Music creates a unique experience for everyone, playing on the listener’s emotions and experiences, pulling out hidden dreams and ideas from the recesses of the mind. Whether it is used to simply relax or while studying, music becomes a central part of life. The music department shapes an experience for students to share their love of music with a variety of instruments through the Percussion Ensemble.


Students get the opportunity to learn to play different instruments from an electric guitar to a police whistle. The ensemble mixes a variety of vibraphones, wood blocks, marimbas, and other instruments that help develop culture in the students as well as provide entertaining and unpredictable music, according to Dr. Doug Smith, UVU’s new Percussion Ensemble Director.


“The ensemble has played over 100 different instruments just this last semester,” said Nate Anderson, UVU senior.


Smith works to give his students the experience to do what they love, playing their music.


“It makes it an exciting group to be a part of, playing all of the different styles and genres. It’s exciting for the audience, too, hearing all of the different types of instruments in one concert,” Smith said.


The Percussion Ensemble is a place where students create music. They create these unique experiences for everyone to be a part of.


The ensemble is “very expressive,” according to Anderson.  “There are lots of instruments, lots of styles, lots of opportunities. It’s a pretty diverse experience in expressing yourself.”


In the upcoming Saint Patrick’s Day concert on March 19, pieces will feature fast-paced, non-stop movement described by Smith as a roller-coaster as well as music that will immediately put listeners in a good mood.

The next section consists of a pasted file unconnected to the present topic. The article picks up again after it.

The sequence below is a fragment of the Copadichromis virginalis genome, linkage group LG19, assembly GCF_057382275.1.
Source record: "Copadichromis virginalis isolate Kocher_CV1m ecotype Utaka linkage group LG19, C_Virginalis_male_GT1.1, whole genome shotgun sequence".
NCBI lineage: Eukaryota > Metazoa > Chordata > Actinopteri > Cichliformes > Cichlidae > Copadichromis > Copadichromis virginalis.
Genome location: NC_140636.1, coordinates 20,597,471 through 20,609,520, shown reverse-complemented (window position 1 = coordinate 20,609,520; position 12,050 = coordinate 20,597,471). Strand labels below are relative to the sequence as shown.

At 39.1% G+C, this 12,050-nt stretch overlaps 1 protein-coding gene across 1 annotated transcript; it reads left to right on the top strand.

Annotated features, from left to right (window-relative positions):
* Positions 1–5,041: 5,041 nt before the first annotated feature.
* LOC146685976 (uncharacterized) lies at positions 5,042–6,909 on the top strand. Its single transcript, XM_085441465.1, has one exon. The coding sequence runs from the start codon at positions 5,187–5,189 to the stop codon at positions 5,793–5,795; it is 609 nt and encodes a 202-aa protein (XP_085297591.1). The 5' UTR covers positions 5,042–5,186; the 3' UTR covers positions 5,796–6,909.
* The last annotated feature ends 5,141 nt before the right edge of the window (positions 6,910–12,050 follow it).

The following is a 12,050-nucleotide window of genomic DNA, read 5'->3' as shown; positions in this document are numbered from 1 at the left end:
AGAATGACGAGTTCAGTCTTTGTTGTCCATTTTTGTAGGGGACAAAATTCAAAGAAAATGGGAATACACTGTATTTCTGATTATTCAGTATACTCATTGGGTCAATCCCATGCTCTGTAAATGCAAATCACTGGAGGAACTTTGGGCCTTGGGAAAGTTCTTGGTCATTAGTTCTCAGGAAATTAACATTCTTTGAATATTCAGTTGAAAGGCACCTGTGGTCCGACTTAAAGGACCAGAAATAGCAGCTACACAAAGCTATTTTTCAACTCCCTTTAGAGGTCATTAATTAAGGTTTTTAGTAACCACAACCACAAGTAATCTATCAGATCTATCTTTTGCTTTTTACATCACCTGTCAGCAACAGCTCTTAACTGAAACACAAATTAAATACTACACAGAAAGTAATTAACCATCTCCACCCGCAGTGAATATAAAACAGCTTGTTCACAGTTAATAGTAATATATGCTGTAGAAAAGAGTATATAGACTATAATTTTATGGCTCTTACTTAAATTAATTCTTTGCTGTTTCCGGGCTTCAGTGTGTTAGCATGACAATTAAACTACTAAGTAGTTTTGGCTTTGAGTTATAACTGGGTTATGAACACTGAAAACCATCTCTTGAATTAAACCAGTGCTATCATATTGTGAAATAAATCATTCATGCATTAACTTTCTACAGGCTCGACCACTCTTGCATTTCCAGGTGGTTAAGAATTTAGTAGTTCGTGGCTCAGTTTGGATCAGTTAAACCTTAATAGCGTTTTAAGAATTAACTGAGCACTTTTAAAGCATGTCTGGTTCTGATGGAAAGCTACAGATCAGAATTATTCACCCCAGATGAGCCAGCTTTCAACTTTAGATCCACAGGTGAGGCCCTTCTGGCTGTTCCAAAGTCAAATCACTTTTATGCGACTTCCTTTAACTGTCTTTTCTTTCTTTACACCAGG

Some of the pieces are unpredictable while others are “exotic [and have a] sexy, sort of tango feel,” Smith said.


The Percussion Ensemble performs in a way where each musician is continually playing and actively participating in making the music.


“You get to play all the time. The parts are more active and you play instruments that you can’t in other [musical ensembles],” Smith said.


Percussion is a different way of experiencing music. It is a combination of listening and seeing.


Percussion music is not just hearing the notes but also visually seeing how the music is made and what goes into the sound, according to Smith.


Music can lead people on a journey wherever they need to go. The Percussion Ensemble hopes to lead that journey, not just for one piece of music, but also for the whole concert.


“Human beings are music makers. Music’s uplifting, inspiring and educational. What better way to experience it while we play the oldest instruments next to the voice?” Anderson said. “Percussion has been contributing to culture all through history and it will continue to do so.”


Kimberly Lender – Life Writer